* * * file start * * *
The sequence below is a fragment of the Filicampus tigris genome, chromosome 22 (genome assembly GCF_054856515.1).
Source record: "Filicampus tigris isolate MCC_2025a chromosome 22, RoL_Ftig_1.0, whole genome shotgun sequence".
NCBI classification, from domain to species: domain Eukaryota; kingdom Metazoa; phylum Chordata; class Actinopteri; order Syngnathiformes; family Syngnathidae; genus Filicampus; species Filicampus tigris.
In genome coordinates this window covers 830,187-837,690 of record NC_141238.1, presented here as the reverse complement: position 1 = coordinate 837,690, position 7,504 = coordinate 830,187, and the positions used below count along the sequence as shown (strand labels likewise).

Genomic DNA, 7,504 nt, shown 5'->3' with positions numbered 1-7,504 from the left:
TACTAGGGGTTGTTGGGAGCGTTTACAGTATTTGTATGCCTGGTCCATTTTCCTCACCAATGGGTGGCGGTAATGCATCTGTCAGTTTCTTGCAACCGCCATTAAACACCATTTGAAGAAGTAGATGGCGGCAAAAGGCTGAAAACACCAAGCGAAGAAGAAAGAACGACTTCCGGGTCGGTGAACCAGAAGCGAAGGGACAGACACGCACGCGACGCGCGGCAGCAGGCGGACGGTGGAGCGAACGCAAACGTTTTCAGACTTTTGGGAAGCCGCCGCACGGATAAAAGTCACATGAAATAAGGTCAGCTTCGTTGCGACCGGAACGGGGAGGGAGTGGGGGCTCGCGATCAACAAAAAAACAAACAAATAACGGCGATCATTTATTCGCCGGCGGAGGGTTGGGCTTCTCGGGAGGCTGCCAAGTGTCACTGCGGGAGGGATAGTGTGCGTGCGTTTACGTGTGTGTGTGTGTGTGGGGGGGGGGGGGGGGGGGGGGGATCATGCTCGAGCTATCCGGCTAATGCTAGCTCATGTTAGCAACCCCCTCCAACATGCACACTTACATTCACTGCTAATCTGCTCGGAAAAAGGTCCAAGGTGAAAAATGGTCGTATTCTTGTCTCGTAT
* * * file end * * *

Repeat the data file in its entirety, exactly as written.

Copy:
The sequence below is a fragment of the Filicampus tigris genome, chromosome 22 (genome assembly GCF_054856515.1).
Source record: "Filicampus tigris isolate MCC_2025a chromosome 22, RoL_Ftig_1.0, whole genome shotgun sequence".
NCBI classification, from domain to species: domain Eukaryota; kingdom Metazoa; phylum Chordata; class Actinopteri; order Syngnathiformes; family Syngnathidae; genus Filicampus; species Filicampus tigris.
In genome coordinates this window covers 830,187-837,690 of record NC_141238.1, presented here as the reverse complement: position 1 = coordinate 837,690, position 7,504 = coordinate 830,187, and the positions used below count along the sequence as shown (strand labels likewise).

Genomic DNA, 7,504 nt, shown 5'->3' with positions numbered 1-7,504 from the left:
TACTAGGGGTTGTTGGGAGCGTTTACAGTATTTGTATGCCTGGTCCATTTTCCTCACCAATGGGTGGCGGTAATGCATCTGTCAGTTTCTTGCAACCGCCATTAAACACCATTTGAAGAAGTAGATGGCGGCAAAAGGCTGAAAACACCAAGCGAAGAAGAAAGAACGACTTCCGGGTCGGTGAACCAGAAGCGAAGGGACAGACACGCACGCGACGCGCGGCAGCAGGCGGACGGTGGAGCGAACGCAAACGTTTTCAGACTTTTGGGAAGCCGCCGCACGGATAAAAGTCACATGAAATAAGGTCAGCTTCGTTGCGACCGGAACGGGGAGGGAGTGGGGGCTCGCGATCAACAAAAAAACAAACAAATAACGGCGATCATTTATTCGCCGGCGGAGGGTTGGGCTTCTCGGGAGGCTGCCAAGTGTCACTGCGGGAGGGATAGTGTGCGTGCGTTTACGTGTGTGTGTGTGTGTGGGGGGGGGGGGGGGGGGGGGGGATCATGCTCGAGCTATCCGGCTAATGCTAGCTCATGTTAGCAACCCCCTCCAACATGCACACTTACATTCACTGCTAATCTGCTCGGAAAAAGGTCCAAGGTGAAAAATGGTCGTATTCTTGTCTCGTAT